THE verdict against Chief Justice Renato Corona may do good for the country’s youth and reduce the culture of impunity where people in power think of themselves as “untouchables,” said a university sociologist in Cebu.
“Whenever I ask my students what they think about government, they’d say it’s full of corruption. At least with what happened now, their peception may change,” said Zona Hildegarde S. Amper, University of San Carlos (USC) Sociology and Anthropology professor.
Amper said the impeachment of Corona “sends a signal to officials and judges that one cannot get away with dishonesty.”
But more work lies ahead.
“We cannot say with one step the government will be cleansed,” she said.
The sociologist said she agrees with the verdict because “it’s a matter of violation of not just the law but social law as well.”
However, Amper said she was “dismayed by Joker (Arroyo),” one of the three senators who voted to acquit Corona.
“I looked up to him as a human rights lawyer in terms of norms and standards,” she said.
She said she doesn’t believe the outcome would make President Aquino more powerful as he holds the authority to appoint the next chief justice.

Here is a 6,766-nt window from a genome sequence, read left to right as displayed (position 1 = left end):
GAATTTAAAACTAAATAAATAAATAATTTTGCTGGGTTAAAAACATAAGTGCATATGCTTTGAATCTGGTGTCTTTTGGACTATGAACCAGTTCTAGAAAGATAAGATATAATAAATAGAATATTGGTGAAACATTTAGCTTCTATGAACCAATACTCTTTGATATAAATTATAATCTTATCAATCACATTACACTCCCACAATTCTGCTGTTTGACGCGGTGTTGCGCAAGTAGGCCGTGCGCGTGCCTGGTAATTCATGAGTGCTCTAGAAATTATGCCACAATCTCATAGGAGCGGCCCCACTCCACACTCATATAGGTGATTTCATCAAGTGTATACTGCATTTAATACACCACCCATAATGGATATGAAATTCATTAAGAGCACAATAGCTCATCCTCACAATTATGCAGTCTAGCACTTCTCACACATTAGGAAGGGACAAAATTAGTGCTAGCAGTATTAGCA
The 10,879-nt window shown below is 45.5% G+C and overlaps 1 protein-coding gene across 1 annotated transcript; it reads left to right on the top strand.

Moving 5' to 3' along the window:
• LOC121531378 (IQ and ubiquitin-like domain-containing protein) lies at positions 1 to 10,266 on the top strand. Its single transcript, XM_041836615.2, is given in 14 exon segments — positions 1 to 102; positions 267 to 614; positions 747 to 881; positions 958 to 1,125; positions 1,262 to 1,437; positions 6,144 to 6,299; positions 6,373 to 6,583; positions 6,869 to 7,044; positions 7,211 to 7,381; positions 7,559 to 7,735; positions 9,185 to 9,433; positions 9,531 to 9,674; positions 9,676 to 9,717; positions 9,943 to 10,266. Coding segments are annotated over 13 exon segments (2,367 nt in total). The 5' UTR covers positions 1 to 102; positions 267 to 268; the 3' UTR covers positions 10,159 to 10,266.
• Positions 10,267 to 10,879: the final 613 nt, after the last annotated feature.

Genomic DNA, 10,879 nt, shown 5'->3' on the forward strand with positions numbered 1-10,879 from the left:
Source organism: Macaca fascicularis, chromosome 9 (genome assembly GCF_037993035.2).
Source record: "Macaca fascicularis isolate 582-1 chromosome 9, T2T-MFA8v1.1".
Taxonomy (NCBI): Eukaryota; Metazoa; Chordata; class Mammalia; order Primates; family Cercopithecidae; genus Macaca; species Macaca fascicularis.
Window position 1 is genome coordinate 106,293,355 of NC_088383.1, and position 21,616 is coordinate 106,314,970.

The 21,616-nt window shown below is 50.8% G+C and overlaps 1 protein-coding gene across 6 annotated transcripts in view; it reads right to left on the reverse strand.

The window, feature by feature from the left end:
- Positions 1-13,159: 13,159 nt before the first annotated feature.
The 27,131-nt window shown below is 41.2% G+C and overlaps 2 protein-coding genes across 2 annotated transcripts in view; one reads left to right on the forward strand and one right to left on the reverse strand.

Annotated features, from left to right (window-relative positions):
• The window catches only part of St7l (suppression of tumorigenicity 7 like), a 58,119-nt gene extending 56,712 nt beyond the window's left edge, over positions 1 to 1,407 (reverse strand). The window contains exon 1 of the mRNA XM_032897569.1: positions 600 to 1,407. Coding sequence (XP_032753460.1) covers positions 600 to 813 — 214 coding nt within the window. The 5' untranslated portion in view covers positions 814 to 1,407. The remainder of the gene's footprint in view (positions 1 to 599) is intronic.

“I think this is part of the efforts to clean the government. Let’s give the President the benefit of the doubt,” she added.
Another anthropology professor Lorylie Crisostomo welcomed the Senate trial outcome.
“He (Corona) may not be impeachable by pure legal arguments, but what credibility will the SC have when a Supreme Court Justice is capable of violations? If not impeached, then all non-declaration of SALNs can be rationalized. Moral and professional obligations are imperative in his case. What is more interesting would be the social and political impact of the decision on Philippine policies and governance,” she said n a text message.
“The impact may be on stricter implementation of existing laws, modifications of laws, more transparency, social concern, etc.